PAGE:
In 1898, a young teen named Sonora Louise Smart lost her mother after childbirth to Sonora’s fifth sibling. The chore of raising six children was left to husband and Civil War veteran William Jackson Smart on a rural farm in eastern Washington State. He lived long enough to see Father’s Day as the beloved holiday that we celebrate today.
In 1909, following a Sunday morning sermon about Mother’s Day, she questioned why fathers were not honored. She mad it her mission to establish a Father’s Day, wishing to celebrate it on her father’s birthday on June 5. On June 19, 1910, Father’s Day was observed locally in Spokane, Washington. Her efforts were, at times, met with jokes and mocking. It wasn’t until a noted political leader William Jennings Bryan began to support her cause.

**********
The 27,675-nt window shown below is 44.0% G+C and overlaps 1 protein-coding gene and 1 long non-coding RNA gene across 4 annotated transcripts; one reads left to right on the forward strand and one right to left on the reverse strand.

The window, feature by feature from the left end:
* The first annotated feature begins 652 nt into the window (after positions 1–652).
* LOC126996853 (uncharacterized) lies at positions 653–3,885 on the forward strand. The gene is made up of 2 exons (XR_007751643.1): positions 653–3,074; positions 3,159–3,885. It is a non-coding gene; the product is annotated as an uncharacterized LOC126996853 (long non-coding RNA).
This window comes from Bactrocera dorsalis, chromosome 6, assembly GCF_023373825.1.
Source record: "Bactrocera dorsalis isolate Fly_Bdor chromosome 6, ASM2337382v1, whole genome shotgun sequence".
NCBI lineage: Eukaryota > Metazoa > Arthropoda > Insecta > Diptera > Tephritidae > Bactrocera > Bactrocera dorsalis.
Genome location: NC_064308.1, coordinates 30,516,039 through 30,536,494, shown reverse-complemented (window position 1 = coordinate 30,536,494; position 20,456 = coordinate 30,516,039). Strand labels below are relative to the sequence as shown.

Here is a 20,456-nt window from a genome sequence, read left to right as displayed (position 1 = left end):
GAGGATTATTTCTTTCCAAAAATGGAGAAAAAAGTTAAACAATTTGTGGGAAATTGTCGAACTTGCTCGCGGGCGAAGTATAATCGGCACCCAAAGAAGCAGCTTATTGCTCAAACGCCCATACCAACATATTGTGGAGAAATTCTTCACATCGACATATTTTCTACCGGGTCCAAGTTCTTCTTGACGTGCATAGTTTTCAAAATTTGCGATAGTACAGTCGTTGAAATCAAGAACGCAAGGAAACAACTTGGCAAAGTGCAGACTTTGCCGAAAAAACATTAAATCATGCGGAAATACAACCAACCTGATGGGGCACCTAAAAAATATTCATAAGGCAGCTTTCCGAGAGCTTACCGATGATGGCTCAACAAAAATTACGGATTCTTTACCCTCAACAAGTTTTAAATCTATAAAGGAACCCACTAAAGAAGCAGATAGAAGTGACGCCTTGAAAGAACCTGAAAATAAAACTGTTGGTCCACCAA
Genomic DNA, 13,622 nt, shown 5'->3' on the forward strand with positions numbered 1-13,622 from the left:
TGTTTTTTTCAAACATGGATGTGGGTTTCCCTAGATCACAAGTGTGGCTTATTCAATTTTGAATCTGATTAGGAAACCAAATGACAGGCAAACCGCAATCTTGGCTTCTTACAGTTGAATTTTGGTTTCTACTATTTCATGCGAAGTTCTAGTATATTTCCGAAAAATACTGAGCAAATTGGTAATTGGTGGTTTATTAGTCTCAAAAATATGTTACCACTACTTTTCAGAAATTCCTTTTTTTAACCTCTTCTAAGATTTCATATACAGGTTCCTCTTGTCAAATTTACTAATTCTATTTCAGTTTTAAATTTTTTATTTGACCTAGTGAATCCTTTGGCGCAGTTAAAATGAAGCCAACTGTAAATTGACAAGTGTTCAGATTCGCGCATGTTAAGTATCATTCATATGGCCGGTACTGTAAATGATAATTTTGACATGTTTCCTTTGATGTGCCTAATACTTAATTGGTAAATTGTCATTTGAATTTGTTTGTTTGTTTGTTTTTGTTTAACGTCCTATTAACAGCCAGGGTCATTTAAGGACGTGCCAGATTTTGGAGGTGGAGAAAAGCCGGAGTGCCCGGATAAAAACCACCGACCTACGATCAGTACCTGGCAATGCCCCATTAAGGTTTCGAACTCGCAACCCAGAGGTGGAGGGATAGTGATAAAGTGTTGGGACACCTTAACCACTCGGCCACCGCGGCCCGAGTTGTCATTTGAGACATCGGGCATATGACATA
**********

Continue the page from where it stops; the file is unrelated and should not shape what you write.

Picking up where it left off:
In 1916, United States President Woodrow Wilson approved the bill to establish an official Father’s Day. In 1924, a formal proclamation issued by President Calvin Coolidge designated the third Sunday in June as Father’s Day and then in 1966, President Lyndon Johnson signed it as a presidential proclamation. It wasn’t until 1972, Father’s Day was created as a permeant national occasion by President Richard Nixon.
In 1978 at the age of 96, Sonora Louise Smart Dodd died seeing her dream become a reality — honoring her father, her husband and other men like them.